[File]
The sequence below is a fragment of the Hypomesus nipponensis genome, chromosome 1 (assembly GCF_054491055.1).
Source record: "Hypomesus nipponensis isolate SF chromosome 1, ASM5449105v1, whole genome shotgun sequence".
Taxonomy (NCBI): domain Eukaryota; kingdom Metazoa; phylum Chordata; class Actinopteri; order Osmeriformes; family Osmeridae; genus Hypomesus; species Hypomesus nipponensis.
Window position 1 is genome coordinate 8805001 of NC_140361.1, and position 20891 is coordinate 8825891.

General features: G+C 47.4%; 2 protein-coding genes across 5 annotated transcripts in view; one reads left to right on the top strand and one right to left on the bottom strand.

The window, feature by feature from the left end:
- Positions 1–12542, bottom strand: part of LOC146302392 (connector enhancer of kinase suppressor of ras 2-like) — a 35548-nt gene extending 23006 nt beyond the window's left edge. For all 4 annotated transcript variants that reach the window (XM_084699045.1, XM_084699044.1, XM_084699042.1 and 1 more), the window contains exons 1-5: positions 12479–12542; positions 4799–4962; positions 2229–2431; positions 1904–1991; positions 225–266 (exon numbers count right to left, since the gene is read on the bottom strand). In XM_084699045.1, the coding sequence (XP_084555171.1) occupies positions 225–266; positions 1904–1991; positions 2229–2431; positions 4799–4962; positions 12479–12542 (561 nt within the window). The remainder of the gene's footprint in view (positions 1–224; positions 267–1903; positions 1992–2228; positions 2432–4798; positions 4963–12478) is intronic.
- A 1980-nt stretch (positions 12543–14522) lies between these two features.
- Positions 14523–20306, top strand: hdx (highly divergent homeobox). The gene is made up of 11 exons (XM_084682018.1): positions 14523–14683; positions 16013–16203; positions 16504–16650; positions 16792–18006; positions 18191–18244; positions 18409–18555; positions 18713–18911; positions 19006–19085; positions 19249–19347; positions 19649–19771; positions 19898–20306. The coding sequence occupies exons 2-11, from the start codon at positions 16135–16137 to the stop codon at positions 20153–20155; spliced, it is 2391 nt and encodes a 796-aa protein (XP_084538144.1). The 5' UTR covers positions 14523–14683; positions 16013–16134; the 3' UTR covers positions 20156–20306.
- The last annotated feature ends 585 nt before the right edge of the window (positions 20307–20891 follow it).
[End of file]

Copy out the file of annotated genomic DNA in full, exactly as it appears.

The sequence below is a fragment of the Hypomesus nipponensis genome, chromosome 1 (assembly GCF_054491055.1).
Source record: "Hypomesus nipponensis isolate SF chromosome 1, ASM5449105v1, whole genome shotgun sequence".
Taxonomy (NCBI): domain Eukaryota; kingdom Metazoa; phylum Chordata; class Actinopteri; order Osmeriformes; family Osmeridae; genus Hypomesus; species Hypomesus nipponensis.
Window position 1 is genome coordinate 8805001 of NC_140361.1, and position 20891 is coordinate 8825891.

General features: G+C 47.4%; 2 protein-coding genes across 5 annotated transcripts in view; one reads left to right on the top strand and one right to left on the bottom strand.

The window, feature by feature from the left end:
- Positions 1–12542, bottom strand: part of LOC146302392 (connector enhancer of kinase suppressor of ras 2-like) — a 35548-nt gene extending 23006 nt beyond the window's left edge. For all 4 annotated transcript variants that reach the window (XM_084699045.1, XM_084699044.1, XM_084699042.1 and 1 more), the window contains exons 1-5: positions 12479–12542; positions 4799–4962; positions 2229–2431; positions 1904–1991; positions 225–266 (exon numbers count right to left, since the gene is read on the bottom strand). In XM_084699045.1, the coding sequence (XP_084555171.1) occupies positions 225–266; positions 1904–1991; positions 2229–2431; positions 4799–4962; positions 12479–12542 (561 nt within the window). The remainder of the gene's footprint in view (positions 1–224; positions 267–1903; positions 1992–2228; positions 2432–4798; positions 4963–12478) is intronic.
- A 1980-nt stretch (positions 12543–14522) lies between these two features.
- Positions 14523–20306, top strand: hdx (highly divergent homeobox). The gene is made up of 11 exons (XM_084682018.1): positions 14523–14683; positions 16013–16203; positions 16504–16650; positions 16792–18006; positions 18191–18244; positions 18409–18555; positions 18713–18911; positions 19006–19085; positions 19249–19347; positions 19649–19771; positions 19898–20306. The coding sequence occupies exons 2-11, from the start codon at positions 16135–16137 to the stop codon at positions 20153–20155; spliced, it is 2391 nt and encodes a 796-aa protein (XP_084538144.1). The 5' UTR covers positions 14523–14683; positions 16013–16134; the 3' UTR covers positions 20156–20306.
- The last annotated feature ends 585 nt before the right edge of the window (positions 20307–20891 follow it).